Focal Point: How George Lucas LITERALLY Ruined a Childhood

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I don’t think I should have to explain it at this point, because if you’re reading this now, you’ve likely known for a while that I’m a huge Star Wars fan.  I have been for pretty much my entire life, collecting for a couple decades, and generally being a super nerd for all things Star Wars.  In all that time, I’ve come to encounter a great many other fans out there, and the variety of them is nothing short of astounding.  Yet there is one ‘sect’ of fans who I doubt I’ll ever understand; a group of people who seem Hell-bent on hating every aspect of the very thing they claim to love. 

It’s a concept that’s long eluded me.  Since the Special Editions of the Star Wars trilogy were originally released in the latter part of the 90s, this special sect have been claiming that George Lucas ruined their childhoods.  It’s a motto they’ve stuck with through every iteration of the movies (DVD and Blu-Ray releases), and even throughout the Prequels.  I’ve long contended, however, that’s there really only one legitimate reason to make such a claim: 

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If I come off mean throughout today’s post…well, good.  I’m not trying to play nice about this, as it really is a ridiculous idea for people to espouse.  For perspective, I went to my girlfriend, a normal person (i.e. someone who’s not a nerd), about this idea and it totally blew her mind.  The whole idea about these changes ruining a person’s childhood eluded her and made absolutely zero sense.  

The reality is, aside from a generally shitty childhood to begin with, NOTHING that happens in your adult years can actually ruin it. Stay with me here, because the science is kinda tricky:  your childhood already happened and your nostalgia is still intact.  The mere fact that when you watch something new and think to yourself, “this isn’t what I originally saw,” proves that your nostalgia is completely whole and untouched.  The only thing that’s changed, is you became a butt-hurt adult. [Note: I’m using more of a GENERIC “YOU” than speaking to someone specific]

I get it.  I actually do.  It is tough to see a that impacted you in profound ways be changed and adjusted as the years go by.  It’s even harder when the original versions you fell in love with are no longer readily available on the latest media platform.  But to go beyond this idea, and sincerely believe your past self is impacted by these changes, is going over the top.  Nothing can take away the feelings you had when you first saw Star Wars, nor the way changes it may have had on your life.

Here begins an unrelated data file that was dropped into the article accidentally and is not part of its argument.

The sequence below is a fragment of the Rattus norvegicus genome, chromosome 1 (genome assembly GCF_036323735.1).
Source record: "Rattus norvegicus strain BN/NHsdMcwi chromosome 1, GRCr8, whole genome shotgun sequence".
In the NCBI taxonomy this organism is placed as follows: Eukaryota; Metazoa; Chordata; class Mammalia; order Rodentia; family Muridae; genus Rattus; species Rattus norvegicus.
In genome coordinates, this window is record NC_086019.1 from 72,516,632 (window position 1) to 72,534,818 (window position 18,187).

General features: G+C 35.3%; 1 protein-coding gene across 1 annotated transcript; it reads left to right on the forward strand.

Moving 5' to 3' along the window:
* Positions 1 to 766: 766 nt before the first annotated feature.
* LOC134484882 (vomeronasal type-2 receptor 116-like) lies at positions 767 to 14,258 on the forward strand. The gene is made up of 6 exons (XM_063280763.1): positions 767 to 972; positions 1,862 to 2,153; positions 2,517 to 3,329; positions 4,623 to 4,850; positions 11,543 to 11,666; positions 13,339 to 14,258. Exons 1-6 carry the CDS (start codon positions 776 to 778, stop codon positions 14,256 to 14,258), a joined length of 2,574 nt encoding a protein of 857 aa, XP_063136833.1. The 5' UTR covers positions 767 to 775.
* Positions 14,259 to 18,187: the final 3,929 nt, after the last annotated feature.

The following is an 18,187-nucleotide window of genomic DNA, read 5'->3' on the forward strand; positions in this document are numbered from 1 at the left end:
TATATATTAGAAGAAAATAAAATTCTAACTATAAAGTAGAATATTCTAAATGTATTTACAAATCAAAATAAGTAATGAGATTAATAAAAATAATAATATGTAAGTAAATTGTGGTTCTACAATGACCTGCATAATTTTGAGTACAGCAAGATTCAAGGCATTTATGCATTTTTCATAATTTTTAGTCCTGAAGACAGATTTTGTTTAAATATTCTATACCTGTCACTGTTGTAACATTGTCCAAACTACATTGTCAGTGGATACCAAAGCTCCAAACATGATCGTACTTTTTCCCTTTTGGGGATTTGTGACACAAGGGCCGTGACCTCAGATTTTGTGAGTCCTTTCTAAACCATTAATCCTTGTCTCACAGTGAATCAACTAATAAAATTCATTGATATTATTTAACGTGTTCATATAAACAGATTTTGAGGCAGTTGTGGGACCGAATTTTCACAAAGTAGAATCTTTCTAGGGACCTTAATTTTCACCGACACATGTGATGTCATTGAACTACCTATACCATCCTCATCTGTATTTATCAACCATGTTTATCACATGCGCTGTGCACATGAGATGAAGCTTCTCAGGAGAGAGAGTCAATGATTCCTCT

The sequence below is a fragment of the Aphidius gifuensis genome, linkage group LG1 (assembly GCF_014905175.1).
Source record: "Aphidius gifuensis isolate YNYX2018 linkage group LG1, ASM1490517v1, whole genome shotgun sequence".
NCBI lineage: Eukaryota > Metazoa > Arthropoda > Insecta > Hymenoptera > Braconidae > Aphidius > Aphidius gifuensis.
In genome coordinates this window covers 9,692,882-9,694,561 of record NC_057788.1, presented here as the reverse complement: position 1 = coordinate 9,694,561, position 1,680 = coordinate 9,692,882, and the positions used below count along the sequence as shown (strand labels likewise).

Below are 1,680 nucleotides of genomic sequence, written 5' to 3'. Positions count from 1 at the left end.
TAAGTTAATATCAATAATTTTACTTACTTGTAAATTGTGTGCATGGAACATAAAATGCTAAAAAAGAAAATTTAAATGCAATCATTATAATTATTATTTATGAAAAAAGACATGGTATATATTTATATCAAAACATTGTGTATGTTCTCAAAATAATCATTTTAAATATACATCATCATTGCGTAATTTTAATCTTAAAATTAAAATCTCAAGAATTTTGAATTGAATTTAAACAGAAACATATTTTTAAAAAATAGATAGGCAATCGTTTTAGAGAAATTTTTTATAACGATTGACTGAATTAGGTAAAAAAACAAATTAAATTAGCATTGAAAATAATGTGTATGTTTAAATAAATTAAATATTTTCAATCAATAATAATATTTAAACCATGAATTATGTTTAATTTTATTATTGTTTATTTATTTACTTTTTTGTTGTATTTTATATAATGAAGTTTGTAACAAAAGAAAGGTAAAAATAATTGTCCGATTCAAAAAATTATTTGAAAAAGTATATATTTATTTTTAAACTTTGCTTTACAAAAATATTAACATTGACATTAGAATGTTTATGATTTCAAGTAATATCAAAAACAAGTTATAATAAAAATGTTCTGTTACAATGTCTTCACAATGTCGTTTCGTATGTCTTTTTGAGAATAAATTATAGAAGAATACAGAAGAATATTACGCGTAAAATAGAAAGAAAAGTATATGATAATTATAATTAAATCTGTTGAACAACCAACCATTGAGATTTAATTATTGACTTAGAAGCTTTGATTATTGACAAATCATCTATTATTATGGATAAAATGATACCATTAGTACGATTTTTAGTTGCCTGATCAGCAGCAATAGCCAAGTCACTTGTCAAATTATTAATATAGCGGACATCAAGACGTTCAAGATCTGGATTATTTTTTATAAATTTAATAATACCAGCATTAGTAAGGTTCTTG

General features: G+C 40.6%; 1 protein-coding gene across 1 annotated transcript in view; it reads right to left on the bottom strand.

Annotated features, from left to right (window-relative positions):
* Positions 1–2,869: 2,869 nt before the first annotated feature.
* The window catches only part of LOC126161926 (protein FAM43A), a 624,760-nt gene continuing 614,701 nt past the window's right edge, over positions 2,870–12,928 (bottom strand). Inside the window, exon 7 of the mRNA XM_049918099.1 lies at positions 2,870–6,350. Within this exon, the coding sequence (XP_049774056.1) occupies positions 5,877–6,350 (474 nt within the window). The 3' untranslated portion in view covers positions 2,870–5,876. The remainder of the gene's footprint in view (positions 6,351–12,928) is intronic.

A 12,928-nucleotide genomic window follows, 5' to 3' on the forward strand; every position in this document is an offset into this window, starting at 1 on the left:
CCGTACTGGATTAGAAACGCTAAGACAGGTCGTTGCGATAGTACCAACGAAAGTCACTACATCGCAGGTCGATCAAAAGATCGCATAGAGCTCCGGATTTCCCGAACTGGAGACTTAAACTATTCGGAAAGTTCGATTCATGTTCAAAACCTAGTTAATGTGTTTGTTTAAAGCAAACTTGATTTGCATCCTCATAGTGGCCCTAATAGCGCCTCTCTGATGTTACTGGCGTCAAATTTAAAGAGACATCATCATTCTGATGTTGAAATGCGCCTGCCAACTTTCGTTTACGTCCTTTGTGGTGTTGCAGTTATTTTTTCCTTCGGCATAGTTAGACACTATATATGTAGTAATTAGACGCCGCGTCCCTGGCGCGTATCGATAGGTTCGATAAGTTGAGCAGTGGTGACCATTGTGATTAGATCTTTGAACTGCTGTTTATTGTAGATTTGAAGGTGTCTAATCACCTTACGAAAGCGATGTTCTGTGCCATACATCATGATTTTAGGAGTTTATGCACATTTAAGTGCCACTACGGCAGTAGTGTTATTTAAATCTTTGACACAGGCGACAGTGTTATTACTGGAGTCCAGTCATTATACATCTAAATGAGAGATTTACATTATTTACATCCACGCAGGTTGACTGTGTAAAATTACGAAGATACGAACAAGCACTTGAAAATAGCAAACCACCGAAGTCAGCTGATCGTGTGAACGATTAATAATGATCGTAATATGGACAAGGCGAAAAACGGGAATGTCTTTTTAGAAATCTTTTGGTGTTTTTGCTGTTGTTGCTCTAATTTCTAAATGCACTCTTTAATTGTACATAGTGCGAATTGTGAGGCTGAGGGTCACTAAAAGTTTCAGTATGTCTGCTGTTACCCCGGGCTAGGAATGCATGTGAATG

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As a life-long fan I’ve seen a number of changes come to the Star Wars Saga I originally watched.  Hell, the Expanded Universe, which served as my ONLY means of new Star Wars tales for nearly two decades, was wiped clean and replaced!  But even though they don’t “count” anymore from a technical standpoint, doesn’t take away the enjoyment I got out of them, or the messages I took from them at the time I read them.  

Fundamentally speaking, Star Wars is the same now as it was back in 1977.  The driving themes and mythology behind the story remains the same.  It’s still a story about good versus evil, fighting back against injustice, and discovering what makes a person special.  Seeing an extra dewback or two in the background, or a new musical number, doesn’t change these things.  Sure, it’s not the same presentation you remember, but it still gets the point across for newer generations to continue to enjoy.  

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I’ve long held to the idea that Star Wars is Star Wars, and whatever version you prefer is totally up to the individual fan.  As such, it’s really sucky to lambast and criticize fans for liking a different version than you.  If you’re going to go to war over a version of Star Wars, and put someone down because of it, perhaps it’s time to find a new hobby.  Star Wars isn’t an exclusive property for nerds who believe in a ‘true’ version; it’s for everyone to enjoy on whatever level they do.  

Okay, I suppose that’s enough ranting for this week.  As promised, I managed to get in this brand spanking new comic this week, though I’m liking the idea of these “redux” Focal Point articles.  I won’t abuse them, however, and keep my butt in gear for new comics.  In Cinelinx news, we had a BLAST at PAX the other weekend, met up with some cool people, and generally got more word out about our awesome Card Game.  We’ve got more coming for that soon too, so stay tuned for all those updates.  

If you haven’t already, be sure to check out the Focal Point Facebook Page and hit up the Etsy store to buy some art prints.  

Until next time folks! 

-Jordan